Tuesday, January 13, 2009

Why Churches With Pipe Organs Will Soon Be Condos

Once, I was consulting for a church. They wanted to get more young people in the doors (who doesn't?). When chatting with a group of young people who currently attended the church, one person piped up (get it?):
I came here because I really enjoy the sound of a pipe organ. I couldn't find anywhere else in town that had such a great one.
I told him he was the only person in the world with that viewpoint under the age of 30.

You won't find pipe organs in many places today. You won't find organ music in many songs, either. Suffice it to say, the organ as a sought-after instrument is fading. So what do churches do that have invested millions into a grand pipe organ?

After all, you can only put a pipe organ in a building. It's not portable (like a guitar or keyboard) and hasn't seemed to have stood the test of time in terms of appeal. In other words, a pipe organ locks you into a time and place, leaving a church unable to be versatile enough to offer meeting space and theological ideas that appeal to a rapidly changing world.

That's why I'm all for churches that don't want to build a building. That's why I'm all for nonprofits that do want to collaborate with others to extend their reach. When you lock yourself into an ideological framework, you become bound by external parameters that constrain – instead of grow – your business, movement or revolution.

It's when the movement becomes the establishment.

It's like what Seth Godin says about beauty.

I'm a third of the way in to The Black Swan. The lesson so far: We don't know much. Events and things happen that are completely unexpected and forever change the way we work and think. But since we can't predict the future, can we at least be ready for it when it crashes into us?

My advice to new organizations is this: plan for surprises.

I didn't go after a book deal, pitching to publishers day and night. My first book happened by accident. So did the entire concept for CoolPeopleCare. Most of my speaking engagements (check the right sidebar) happen because people find me. I strive to keep my life and schedule and dreams flexible enough to accept valuable opportunities as they occur.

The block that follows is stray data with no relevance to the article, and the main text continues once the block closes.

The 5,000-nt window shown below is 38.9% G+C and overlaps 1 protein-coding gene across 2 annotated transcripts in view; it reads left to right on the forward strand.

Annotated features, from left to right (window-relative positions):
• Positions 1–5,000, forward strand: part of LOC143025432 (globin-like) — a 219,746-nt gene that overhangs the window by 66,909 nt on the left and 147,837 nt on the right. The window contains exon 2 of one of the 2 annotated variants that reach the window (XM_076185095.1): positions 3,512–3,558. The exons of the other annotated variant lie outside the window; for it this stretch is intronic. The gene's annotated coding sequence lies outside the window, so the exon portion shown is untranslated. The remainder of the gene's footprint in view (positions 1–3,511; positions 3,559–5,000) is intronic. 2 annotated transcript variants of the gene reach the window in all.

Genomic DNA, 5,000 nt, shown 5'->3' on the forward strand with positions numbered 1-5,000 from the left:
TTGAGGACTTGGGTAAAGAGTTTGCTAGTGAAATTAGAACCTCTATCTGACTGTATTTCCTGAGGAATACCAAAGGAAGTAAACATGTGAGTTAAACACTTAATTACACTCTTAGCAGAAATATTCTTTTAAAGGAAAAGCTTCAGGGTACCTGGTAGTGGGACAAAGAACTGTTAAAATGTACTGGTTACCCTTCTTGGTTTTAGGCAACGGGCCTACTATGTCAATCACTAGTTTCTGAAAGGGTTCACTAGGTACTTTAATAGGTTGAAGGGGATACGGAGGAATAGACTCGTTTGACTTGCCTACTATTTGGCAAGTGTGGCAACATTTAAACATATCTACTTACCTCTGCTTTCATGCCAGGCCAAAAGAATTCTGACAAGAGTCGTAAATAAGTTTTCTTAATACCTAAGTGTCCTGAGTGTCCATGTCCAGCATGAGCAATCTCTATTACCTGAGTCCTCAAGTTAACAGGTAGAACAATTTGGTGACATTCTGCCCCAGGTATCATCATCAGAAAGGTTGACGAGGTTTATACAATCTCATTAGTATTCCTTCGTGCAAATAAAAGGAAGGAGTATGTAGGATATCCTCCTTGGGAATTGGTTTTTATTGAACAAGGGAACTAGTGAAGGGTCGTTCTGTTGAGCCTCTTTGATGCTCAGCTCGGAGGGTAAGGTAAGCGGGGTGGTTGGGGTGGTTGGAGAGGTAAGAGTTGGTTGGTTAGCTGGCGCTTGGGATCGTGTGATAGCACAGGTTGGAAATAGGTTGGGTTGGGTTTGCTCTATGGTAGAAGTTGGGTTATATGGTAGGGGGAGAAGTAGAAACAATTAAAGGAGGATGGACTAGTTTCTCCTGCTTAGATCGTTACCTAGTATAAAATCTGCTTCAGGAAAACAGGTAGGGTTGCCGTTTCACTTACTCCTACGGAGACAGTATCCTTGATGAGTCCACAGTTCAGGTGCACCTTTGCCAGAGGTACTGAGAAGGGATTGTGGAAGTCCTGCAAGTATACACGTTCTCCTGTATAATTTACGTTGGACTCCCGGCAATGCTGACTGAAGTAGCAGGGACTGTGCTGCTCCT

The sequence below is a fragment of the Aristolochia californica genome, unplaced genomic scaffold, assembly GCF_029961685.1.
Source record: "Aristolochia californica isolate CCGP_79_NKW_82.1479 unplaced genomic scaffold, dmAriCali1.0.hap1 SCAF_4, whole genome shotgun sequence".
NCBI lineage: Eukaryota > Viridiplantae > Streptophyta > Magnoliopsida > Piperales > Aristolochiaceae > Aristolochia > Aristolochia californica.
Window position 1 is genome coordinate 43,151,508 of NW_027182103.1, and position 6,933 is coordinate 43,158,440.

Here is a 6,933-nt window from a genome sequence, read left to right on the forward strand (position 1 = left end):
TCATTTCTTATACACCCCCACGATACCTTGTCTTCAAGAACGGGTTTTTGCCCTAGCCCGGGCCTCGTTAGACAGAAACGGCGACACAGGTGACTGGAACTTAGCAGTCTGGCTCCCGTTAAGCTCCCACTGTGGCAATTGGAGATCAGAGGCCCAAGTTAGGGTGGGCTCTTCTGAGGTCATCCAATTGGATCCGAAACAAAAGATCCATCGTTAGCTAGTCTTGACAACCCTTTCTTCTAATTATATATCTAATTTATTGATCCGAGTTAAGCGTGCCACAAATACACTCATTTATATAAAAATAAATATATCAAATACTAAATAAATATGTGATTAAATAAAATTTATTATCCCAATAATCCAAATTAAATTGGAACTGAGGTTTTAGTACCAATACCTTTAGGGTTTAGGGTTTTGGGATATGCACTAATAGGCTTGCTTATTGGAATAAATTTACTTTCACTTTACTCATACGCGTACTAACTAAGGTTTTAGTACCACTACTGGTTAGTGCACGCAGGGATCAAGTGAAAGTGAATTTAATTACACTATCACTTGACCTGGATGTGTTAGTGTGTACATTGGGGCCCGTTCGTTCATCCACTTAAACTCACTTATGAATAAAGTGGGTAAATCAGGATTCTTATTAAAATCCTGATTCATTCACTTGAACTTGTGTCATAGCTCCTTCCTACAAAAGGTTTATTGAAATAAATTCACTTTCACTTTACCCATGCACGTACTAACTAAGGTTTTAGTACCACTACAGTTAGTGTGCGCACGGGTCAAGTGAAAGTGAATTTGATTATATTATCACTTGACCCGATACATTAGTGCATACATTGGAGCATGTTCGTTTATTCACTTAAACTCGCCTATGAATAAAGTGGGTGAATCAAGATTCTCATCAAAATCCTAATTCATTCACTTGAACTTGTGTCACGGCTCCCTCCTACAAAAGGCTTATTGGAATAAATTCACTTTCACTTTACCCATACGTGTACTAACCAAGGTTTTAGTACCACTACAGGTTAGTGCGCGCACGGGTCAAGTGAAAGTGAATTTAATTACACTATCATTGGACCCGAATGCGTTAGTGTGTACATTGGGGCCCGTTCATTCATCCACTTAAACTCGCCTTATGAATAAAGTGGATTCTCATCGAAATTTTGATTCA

Come up with a vision statement. Dream big and have a goal of where you'd like to be. But, make sure anything you write down is malleable enough when hit with the hammer of opportunity, able to morph and bend until the previously impossible is as real as that time you hit your thumb when trying to hang that picture.

Most churches that have pipe organs are old, in (possibly) redeveloping areas where trendy condos just might take root. For many churches, the pathway to sustainability of their organization will be to get rid of the very thing that made it competitive in the past. I believe that many organizations could be well positioned for short- and long-term growth if they'd shed their previously held dreams and instead embrace a dynamic and flexible type of vision and organization.

Sell the church and toss the pipe organ in for free. Then, take your money and get some real work done. You only meet in that building a few times a week – is that worth the investment?

Get rid of your revenue stream that's holding you back. Yes, you say you sell widgets, but your widget isn't that great. However, you've figured out a way to better price widgets across the board, so it's time you offer that as a consulting idea to better widget companies.

Your nonprofit does the same thing that two others do in town and they do it better. Stop competing with them and join forces to serve more people together than any of you did apart.